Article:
A glass of iced tea, drops of condensation running down the side, takes me back to the end of high school. I drank gallons of it, lying on a blanket in my grandma's front yard, reading Interpreter of Maladies and disappearing into stories of Indian immigrants. Their memories and homesickness felt right to me, a longing to fit in in the midst of loss.
Sometimes I worry that I will forget. A few days ago, I momentarily forgot the precise date we lost him--was it the 16th or the 17th? the 16th--and in a brief panic I took my mind there, reliving everything to reassure myself.
I feel a need to mark this date every year, and yet at the same time, I worry that by commemorating the day, I dwell on it. There is a certain selfishness in wallowing.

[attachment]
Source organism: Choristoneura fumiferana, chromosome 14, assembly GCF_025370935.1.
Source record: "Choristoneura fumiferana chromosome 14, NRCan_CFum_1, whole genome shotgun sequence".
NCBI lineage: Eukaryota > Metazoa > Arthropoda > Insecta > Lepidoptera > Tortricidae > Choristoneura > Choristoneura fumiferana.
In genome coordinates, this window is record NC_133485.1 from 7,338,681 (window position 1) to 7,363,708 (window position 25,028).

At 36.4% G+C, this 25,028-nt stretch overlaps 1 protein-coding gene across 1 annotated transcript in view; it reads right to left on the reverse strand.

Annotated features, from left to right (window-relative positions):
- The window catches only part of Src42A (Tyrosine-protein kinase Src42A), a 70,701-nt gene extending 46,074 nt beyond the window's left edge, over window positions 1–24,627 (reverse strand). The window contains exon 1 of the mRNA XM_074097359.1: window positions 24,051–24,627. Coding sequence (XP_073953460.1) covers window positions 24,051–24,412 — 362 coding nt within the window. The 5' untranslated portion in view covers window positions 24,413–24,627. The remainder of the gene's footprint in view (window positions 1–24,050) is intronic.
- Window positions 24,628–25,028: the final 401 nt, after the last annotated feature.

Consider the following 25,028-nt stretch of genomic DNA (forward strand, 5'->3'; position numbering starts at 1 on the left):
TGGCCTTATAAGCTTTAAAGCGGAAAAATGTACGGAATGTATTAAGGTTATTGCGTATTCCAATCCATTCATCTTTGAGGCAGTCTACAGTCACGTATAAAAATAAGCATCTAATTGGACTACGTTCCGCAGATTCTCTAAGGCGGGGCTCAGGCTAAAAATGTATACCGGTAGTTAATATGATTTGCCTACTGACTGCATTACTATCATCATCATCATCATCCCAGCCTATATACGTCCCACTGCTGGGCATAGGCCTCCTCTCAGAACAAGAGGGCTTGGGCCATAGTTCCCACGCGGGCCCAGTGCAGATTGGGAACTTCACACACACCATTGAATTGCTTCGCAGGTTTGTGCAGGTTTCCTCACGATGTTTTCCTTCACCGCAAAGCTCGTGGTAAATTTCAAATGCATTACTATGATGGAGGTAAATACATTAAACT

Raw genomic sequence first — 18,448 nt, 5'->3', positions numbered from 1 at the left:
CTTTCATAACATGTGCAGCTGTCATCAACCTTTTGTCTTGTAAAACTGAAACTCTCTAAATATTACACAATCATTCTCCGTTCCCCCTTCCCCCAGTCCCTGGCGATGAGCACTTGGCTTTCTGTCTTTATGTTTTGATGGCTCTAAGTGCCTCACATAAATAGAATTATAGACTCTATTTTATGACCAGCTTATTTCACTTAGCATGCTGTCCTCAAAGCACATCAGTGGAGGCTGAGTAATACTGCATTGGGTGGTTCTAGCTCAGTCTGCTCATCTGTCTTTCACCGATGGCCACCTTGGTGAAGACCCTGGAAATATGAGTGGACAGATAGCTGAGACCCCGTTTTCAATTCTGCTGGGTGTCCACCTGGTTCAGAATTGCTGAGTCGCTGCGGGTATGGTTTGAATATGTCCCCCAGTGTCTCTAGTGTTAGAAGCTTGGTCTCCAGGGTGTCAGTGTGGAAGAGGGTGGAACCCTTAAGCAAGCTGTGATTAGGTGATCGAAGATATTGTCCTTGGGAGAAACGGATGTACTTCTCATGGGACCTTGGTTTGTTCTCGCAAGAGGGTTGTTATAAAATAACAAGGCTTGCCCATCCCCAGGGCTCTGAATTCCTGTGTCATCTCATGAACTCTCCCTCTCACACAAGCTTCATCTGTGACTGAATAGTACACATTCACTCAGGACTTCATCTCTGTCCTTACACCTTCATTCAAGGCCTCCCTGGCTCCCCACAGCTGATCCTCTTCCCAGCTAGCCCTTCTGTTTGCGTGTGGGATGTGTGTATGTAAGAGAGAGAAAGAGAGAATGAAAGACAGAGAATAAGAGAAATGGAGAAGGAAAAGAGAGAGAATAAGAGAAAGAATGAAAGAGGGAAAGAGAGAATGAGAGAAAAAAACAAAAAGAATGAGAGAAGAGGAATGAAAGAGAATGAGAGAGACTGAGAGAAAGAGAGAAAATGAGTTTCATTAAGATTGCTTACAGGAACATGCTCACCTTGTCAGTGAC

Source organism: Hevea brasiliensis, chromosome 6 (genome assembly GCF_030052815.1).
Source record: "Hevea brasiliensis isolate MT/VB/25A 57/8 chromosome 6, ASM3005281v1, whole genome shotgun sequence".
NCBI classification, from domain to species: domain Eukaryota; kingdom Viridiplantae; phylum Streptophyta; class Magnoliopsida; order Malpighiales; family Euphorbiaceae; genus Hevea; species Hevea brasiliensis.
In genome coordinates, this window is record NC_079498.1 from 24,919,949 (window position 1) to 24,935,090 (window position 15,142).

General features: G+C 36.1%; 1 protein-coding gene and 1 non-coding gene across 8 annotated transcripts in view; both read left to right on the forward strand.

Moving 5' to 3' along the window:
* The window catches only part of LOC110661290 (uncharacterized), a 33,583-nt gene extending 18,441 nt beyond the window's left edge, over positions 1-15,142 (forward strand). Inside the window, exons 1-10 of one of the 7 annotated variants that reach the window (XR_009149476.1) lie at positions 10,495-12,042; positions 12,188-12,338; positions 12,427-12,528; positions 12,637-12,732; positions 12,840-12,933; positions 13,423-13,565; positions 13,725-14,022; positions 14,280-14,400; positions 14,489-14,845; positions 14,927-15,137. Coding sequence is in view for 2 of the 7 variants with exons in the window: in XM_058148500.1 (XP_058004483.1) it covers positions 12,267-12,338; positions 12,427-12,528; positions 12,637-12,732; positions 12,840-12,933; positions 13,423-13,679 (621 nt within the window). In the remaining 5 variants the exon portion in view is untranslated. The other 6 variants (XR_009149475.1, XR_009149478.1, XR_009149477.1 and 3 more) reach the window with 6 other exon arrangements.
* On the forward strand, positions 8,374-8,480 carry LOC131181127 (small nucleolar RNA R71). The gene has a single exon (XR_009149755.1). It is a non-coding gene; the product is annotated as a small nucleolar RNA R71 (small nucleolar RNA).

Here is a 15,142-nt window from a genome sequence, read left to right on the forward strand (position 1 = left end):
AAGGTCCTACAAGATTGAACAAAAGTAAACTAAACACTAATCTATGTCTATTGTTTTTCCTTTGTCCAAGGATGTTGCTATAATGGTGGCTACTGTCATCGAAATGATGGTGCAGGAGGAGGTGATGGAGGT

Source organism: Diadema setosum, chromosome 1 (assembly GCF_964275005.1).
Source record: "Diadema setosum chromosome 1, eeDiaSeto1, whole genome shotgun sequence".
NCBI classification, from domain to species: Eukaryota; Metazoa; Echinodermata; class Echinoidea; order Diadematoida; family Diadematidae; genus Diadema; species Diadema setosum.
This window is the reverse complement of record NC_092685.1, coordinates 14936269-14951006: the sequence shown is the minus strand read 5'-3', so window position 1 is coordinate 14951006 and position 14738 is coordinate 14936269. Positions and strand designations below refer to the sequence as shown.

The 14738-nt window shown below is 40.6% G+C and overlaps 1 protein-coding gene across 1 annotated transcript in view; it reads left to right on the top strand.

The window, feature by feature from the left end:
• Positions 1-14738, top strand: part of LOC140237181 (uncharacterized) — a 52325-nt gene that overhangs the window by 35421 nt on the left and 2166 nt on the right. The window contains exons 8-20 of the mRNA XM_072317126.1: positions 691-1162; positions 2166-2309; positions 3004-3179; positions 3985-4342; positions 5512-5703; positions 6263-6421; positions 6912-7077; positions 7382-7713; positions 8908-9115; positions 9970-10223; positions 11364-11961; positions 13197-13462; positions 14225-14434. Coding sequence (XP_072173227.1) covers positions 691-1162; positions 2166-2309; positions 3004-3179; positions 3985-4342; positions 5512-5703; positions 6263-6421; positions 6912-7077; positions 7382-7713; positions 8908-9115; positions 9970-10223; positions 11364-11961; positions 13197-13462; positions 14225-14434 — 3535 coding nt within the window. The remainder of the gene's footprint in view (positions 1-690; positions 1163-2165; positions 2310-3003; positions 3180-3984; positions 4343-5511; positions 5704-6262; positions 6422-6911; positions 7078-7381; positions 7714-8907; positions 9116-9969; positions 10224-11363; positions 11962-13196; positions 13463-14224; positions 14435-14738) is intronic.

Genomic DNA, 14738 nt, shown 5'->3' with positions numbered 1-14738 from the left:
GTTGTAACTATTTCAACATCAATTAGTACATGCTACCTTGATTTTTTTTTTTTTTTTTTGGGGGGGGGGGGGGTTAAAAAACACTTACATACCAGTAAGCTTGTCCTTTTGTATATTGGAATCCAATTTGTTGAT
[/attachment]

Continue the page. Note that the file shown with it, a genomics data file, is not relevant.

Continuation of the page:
Maybe instead, I should look at it as what it is: a chance to look back, to remember my father, to wish (as always) he was here to see me grow into an adult. The sadness is less of a raw wound and more of an old bruise, faded and pale green, tender to firm touch but otherwise well-healed. It's like the taste of iced tea in the back of my throat, cool and crisp and a little bitter.